A bit of history

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My good friend Alex in Madagascar looks after the British War Cemetery in Diego Suarez, which unsurprisingly, therefore, is immaculate. Buried there are the soldiers who died liberating Madagascar from the French forces loyal to the Vichy regime in May 1942, an episode I wasn’t even aware of till I visited. You might think this is surprising, since the aircraft carrier HMS Illustrious was anchored nearby to provide support, and on it was my dad. But like many of his generation, he didn’t speak much about the war, and Diego Suarez, though important, was one among several engagements in the Indian Ocean and the Pacific. Nor did he actually land in Diego, as he was a Telegraphist Air Gunner and despite the loss of a couple of aircraft, aerial combat itself was not extensive. Just as well perhaps – instead of hearing me tell his story, Alex might have been looking after his grave. Walking round Diego today, it’s difficult to imagine how strategically important it was back then – but a visit to the cemetery brings a sombre reminder.

Previous operations in Africa involving the Free French forces having not gone well, de Gaulle wasn’t informed of the attack on Diego – a slight which had lasting repercussions on his later dealings with Britain and America.The whole of Madagascar didn’t come under Allied control until November. Administration was then returned to the Free French, but the events of the war loosened their grip over the country, and in 1947 the Malagasy were emboldened to rebel. Their bid for independence was brutally crushed, with an estimated 30,000 dead. While the wars of independence in Algeria and Indo-China have received a lot of attention, the Malagasy uprising has been practically airbrushed out of French History. Strange, n’est-ce pas?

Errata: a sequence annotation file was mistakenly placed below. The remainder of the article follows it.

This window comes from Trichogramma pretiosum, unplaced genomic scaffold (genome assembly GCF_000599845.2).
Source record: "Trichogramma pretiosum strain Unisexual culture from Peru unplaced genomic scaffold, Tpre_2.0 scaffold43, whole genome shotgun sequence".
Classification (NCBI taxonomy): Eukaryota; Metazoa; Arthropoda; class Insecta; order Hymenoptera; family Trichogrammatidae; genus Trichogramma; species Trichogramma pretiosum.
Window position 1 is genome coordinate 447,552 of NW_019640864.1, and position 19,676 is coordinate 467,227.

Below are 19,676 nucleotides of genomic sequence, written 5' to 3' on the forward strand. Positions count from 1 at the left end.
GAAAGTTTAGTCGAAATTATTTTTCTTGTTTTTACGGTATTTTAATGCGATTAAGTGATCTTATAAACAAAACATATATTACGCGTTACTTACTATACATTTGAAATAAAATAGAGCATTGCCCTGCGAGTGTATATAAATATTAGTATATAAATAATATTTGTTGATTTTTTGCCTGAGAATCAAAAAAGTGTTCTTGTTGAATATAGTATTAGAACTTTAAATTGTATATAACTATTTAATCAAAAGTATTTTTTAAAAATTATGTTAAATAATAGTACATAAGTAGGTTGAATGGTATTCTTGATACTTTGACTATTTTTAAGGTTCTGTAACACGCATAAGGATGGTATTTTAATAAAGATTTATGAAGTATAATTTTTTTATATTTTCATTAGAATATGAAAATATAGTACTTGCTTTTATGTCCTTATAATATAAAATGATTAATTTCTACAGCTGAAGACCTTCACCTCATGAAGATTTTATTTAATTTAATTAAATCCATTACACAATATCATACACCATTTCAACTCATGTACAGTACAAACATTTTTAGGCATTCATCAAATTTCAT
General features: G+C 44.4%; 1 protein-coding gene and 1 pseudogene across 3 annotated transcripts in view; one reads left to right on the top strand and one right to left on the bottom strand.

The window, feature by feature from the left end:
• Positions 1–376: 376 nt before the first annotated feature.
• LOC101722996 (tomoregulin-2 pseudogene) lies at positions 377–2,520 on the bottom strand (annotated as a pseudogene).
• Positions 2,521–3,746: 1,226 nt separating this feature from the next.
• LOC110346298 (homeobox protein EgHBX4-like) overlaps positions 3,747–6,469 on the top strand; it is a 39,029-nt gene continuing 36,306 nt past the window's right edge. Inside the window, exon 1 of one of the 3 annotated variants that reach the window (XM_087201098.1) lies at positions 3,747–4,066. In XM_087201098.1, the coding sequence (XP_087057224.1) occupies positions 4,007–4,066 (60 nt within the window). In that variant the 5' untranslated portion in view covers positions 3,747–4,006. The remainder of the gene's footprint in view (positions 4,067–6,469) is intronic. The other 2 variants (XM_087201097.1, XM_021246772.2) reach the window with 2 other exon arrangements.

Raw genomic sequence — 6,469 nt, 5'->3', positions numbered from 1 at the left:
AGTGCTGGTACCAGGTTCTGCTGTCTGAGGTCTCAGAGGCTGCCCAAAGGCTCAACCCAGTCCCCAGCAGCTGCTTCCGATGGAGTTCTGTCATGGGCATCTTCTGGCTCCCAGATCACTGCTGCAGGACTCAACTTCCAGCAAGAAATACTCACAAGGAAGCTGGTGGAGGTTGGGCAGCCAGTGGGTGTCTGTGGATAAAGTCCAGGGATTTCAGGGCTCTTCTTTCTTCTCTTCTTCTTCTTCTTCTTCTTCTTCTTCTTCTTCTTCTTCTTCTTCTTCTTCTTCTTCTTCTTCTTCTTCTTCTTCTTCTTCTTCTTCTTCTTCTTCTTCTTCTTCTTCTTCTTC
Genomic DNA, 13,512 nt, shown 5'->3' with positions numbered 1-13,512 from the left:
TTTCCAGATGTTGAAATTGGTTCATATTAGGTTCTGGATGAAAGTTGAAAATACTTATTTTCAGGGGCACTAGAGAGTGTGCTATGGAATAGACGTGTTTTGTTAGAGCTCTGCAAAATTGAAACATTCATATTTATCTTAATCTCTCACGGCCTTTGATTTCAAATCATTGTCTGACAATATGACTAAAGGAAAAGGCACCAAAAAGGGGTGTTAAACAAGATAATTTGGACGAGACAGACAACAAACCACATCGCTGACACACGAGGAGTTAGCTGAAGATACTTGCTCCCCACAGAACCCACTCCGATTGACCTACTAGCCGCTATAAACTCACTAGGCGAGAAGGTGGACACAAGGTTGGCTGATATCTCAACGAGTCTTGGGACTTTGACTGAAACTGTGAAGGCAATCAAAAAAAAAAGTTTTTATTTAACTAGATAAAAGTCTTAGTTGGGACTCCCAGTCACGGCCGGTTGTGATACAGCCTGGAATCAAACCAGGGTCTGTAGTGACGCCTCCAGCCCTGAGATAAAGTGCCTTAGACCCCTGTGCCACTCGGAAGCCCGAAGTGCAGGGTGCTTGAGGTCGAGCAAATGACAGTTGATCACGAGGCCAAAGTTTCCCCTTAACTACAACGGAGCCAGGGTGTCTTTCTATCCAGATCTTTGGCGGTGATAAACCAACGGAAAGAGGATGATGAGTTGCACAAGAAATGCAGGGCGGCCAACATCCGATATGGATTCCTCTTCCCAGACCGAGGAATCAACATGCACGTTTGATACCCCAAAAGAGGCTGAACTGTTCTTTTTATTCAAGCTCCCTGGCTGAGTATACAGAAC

Non, rien de rien… Cheer up!

A few years back, we attended the wedding of our friends’ daughter, quite an enlightening experience as we were seated at a table with eight communists. Despite the festive occasion, they were uniformly glum, which, to be fair, is understandable for members of an endangered species. Being the only Brit, I was slightly uncomfortable, knowing what French communists think of all things Anglo-Saxon. But although they stuck to their glumness, they weren’t actually hostile, and indeed perked up a bit when I expounded upon the superiority of France over Britain in food, wine, climate, countryside, health care, social security, public transport – basically everything that makes life worthwhile. ‘But,’ I said, expecting general agreement with this universally recognised truth, ‘The opposite holds in one area. Music.’

Silence. The glumness turned to indignation. ‘Do you actually know French music?’ one of them demanded.

‘Well, yes.’ (I omitted to add, ‘unfortunately’). For the next ten minutes I was bombarded with the names of French singers, some of whom I do indeed appreciate – Nino Ferrer or Alain Bashung are perfectly good to listen to. ‘No, all I’m saying,’ I argued, ‘is that, you know, The Beatles? Or The Stones or Dylan or Joni Mitchell, I mean, it’s not quite the same league.’ More silence, heavy now with a barely concealed outrage.

‘Wow,’ I said, ‘this strawberry cake’s delicious, don’t you think?’


I actually have a story on the go where one of the characters is called Fabien Chansonnier, which means singer or songwriter (it’s not quite the same as chanteur because for a chansonnier, the lyrics, often satirical or political, were at least as important as the music). Fabien isn’t a singer himself but the story takes place in the war in Marseille, when communists were plentiful and la chanson française was thriving. This prompted me to look at what was popular at the time. In 1942, when the Germans occupied Marseilles, the big hit was Mon Amant de Saint Jean, sung by Lucienne Delyle.

And of course, Edith Piaf had by then started her eventful and illustrious career. I was delighted to tell my companions at the wedding that Je Ne Regrette Rien may well have unconsciously influenced my move to France. Bought by my parents in the 50s, it was our first record, which I listened to constantly (I didn’t have a lot of choice – for a long time it was the only record we had). Everyone round the table agreed that Piaf was unique, and amicable relations were restored. I would have liked to report that by the end of the evening, they’d emerged somewhat from their gloom. Sadly, it wasn’t the case.